nimation & nteractive edia
Projects 2005

 

 

Required Submissions for the 48 Credit Point course:
Assigned Projects (COSC1002) and their percentage value are as follows:

Script Writing Assignments 15%
Assigned Production Exercises 35%
Collaborative Group Project (Invisible Cities) 15%
Minor Project 35%

Minor Project Pitch schedule:
http://aim.adc.rmit.edu.au/kcawley/sch_index.html

Interactivity:

Web Portrait
(compulsory)
The internet can be used as environment for self authorship and the expression of ideas. You are to create a web 'representation' or 'portrait' of one of your colleagues which consists of making at least two HTML web pages. The project should take advantage of some of the unique characteristics of the web in its technical and conceptual approach. The portrait needs to be uploaded and viewable online from the AIM server (http://aim.adc.rmit.edu.au/students2005/webportraits/)

Notes: Written
Due date:
Assigned by: Matthew Riley
matthew.riley@rmit.edu.au


Interactive Piece (optional)
Develop an interactive flash piece based on one or more of the principles of interactivity - feedback, input/output, randomness, time, participation, adaptivity etc This is an open project, the content largely driven by you with consideration of the theme. An engaging and challenging idea is the only pre-requisite. The piece should invite user participation and modification. Interactivity should be used to convey an idea that would be impossible to articulate within a linear narrative sequence. Explore the possibilities and subtleties of mixing, interacting and combining text, sound, movement, animation and image. Use flash and submit/upload the project online, you can use the space available on the AIM server. Email the URL when completed.
Theme: Re-Order, Re-Combine, Re-Constitute
Keywords: Non-linear, reactive, dynamic, responsive, temporal, transitional, juxtaposition

Notes: Written
Due date:
Assigned by: Matthew Riley
matthew.riley@rmit.edu.au

Animation:

Cut-Out Animation
(compulsory)
Design a paper cut-out character or object consisting of at least one articulated part. Try not to be too figurative. Symbolic or stylised characters have greater potential for play as the audience has fewer expectations as to how they should move. The cut-outs will be 'back-lit' to produce silhouettes. This form of abstraction and the speed and immediacy of the cut-out technique will help you better focus on the aims and objectives of this exercise which are: to gain an understanding of the frame by frame animation process; to discover through play and experimentation, how you can use small packets of time to make things move in different ways; to use and put into practice some of the basic principles of animation; to attempt some characterisation and story-telling; to become familiar with the advantages and disadvantages of the 'straight-ahead' animation method.

Notes: Online

Cut Outs

Due date:
5 pm Friday 25 February
Assigned by: David Atkinson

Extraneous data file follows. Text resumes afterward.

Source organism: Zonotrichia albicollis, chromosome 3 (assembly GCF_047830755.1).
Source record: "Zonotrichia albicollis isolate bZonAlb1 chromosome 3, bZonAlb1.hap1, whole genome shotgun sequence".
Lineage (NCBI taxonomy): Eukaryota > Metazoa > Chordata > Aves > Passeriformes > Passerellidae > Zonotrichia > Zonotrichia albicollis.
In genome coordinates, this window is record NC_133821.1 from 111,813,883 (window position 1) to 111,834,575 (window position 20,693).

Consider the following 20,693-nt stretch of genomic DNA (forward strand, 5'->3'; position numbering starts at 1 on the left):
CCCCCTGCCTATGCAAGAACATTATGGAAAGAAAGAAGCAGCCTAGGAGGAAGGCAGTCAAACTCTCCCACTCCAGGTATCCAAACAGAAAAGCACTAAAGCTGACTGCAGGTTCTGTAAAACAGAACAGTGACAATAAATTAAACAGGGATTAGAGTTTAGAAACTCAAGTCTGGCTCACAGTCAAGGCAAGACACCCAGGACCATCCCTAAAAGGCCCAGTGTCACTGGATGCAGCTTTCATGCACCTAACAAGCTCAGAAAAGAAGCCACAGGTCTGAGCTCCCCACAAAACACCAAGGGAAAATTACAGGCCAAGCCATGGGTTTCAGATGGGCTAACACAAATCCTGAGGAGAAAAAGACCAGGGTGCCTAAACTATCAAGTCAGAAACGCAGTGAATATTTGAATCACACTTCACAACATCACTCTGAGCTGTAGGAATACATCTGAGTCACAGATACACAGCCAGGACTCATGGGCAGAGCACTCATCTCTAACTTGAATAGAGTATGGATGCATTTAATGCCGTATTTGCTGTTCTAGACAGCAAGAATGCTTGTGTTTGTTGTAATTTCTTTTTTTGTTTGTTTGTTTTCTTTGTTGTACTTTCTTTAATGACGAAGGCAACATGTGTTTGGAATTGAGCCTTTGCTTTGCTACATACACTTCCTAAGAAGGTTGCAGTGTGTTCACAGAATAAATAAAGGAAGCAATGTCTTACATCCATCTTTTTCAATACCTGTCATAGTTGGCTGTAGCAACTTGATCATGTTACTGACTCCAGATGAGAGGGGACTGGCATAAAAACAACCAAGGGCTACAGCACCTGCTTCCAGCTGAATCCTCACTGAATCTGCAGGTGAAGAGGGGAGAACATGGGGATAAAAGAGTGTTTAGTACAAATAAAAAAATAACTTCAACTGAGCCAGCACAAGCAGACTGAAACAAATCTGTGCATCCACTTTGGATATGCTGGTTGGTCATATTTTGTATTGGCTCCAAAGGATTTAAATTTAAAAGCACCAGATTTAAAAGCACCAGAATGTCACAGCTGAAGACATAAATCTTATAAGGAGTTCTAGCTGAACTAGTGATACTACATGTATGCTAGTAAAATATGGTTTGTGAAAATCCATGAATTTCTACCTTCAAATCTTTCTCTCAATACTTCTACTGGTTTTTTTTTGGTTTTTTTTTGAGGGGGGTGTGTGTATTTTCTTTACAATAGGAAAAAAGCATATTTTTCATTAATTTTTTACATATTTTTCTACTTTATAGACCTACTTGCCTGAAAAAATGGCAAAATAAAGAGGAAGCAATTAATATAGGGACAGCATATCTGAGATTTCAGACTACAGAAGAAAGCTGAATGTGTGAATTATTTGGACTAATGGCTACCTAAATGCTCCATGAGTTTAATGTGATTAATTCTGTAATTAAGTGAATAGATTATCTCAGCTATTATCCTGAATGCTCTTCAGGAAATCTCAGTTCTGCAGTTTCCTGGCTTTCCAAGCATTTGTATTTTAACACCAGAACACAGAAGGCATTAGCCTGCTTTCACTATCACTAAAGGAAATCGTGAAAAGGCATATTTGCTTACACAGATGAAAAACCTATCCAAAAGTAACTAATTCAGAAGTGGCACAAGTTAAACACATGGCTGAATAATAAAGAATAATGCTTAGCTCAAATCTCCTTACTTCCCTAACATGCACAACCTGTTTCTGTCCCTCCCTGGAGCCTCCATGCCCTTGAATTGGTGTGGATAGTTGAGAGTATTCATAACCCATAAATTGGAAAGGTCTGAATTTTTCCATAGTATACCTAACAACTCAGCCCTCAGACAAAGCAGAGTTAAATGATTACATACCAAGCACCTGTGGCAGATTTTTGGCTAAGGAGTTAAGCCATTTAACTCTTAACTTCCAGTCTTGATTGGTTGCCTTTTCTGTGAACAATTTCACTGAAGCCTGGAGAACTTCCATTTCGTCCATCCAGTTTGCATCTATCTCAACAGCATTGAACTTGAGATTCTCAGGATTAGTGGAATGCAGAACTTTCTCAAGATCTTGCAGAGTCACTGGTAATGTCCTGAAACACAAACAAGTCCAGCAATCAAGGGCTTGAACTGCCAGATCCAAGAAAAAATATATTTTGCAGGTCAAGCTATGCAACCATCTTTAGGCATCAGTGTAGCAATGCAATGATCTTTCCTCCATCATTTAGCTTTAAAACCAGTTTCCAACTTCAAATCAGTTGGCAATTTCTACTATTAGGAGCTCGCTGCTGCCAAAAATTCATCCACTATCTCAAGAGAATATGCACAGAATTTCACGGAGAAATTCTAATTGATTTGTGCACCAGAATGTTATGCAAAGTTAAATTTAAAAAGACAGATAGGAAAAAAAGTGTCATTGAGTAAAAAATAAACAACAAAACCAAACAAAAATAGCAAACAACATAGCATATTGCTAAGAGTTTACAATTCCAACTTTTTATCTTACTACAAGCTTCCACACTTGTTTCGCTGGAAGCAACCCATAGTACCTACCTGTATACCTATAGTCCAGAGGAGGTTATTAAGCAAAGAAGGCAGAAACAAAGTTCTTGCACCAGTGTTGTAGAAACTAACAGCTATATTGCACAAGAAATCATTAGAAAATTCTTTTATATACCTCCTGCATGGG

david.atkinson@rmit.edu.au


Metamorphosis - hand drawn animation - (compulsory)
Design a monogram of your initials. This will be the starting point of your sequence. Now design some object or creature that you associate with your personality. These two drawings will become your 'key-drawings' which map out the start and end points of your sequence. Create a magical transformation between these drawings using about 10-15 drawings. This exercise will give you practice in the use of traditional animator's tools - pegs bars, punched paper and field guides. This project will be completed on paper.

Notes: Online
Metamorphosis

Due date:
5 pm Friday 4 March
Assigned by: David Atkinson
david.atkinson@rmit.edu.au


Key Pose Exercise - (compulsory)


Notes: Online
Key Poses

Pose to Pose Animation Technique

Due date:
9 am Thursday 10 March
Assigned by: David Atkinson
david.atkinson@rmit.edu.au


Walk / Locomotion Cycle - (compulsory)
Design a character or lifeform in profile facing to the right and walk it on the spot as though on the continuously moving belt of a treadmill exercise machine. This means that the feet of your character will slide smoothly underneath its body. Use pencil and punched paper for this exercise. Think about your character's personality and the way it is feeling and see if you can capture this not only by the way it looks, but also through the way it moves. Reflect upon the 'save-time, save-work' advantages offered through using a repeating sequences of drawings over and over again. Create a locomotion cycle that is rich and interesting to look at.

Notes: Online
Walk Cycle

Cyclic Animation

Due date:
9 am Thursday 10 March
Assigned by: David Atkinson

david.atkinson@rmit.edu.au


Choose 1 or 2 of the optional assignments below:

Lip Synchronisation Animation - (optional)
Script a single amusing, weird or dark line of dialogue and make your character deliver this in a memorable fashion which takes into account the performance encoded within the recording of your voice talent. Audition and direct your voice talent to get the kind of qualities you are looking for. Use a head and shoulders or head to waist view of your character. Think very carefully about the design of your character and the way facial expressions can tell us something about its personality and its mood. Try and work at least three different poses into your animation which expressively use body language, hand gestures and eyes to convey the meaning of the dialogue.

Notes: Online
Lip Sync

Due date:
5 pm Friday 13 May
Assigned by: David Atkinson
david.atkinson@rmit.edu.au


Experimental (Alternative) Animation - (optional)

Notes: Online
Paint-on-Glass

Due date:
5 pm Friday 13 May
Assigned by: David Atkinson
david.atkinson@rmit.edu.au


Claymation / Tabletop Animation - (optional)

Notes: Online
Table-top Animation

Due date:
5 pm Friday 13 May
Assigned by: David Atkinson
david.atkinson@rmit.edu.au

The Digital Image:

Screen Exercise - (compulsory)
Screen Ink Simulates the additive effects of light. The point of this exercise is to get you to concentrate on building an image from a black background by 'screening' successive layers of simulated light onto one another.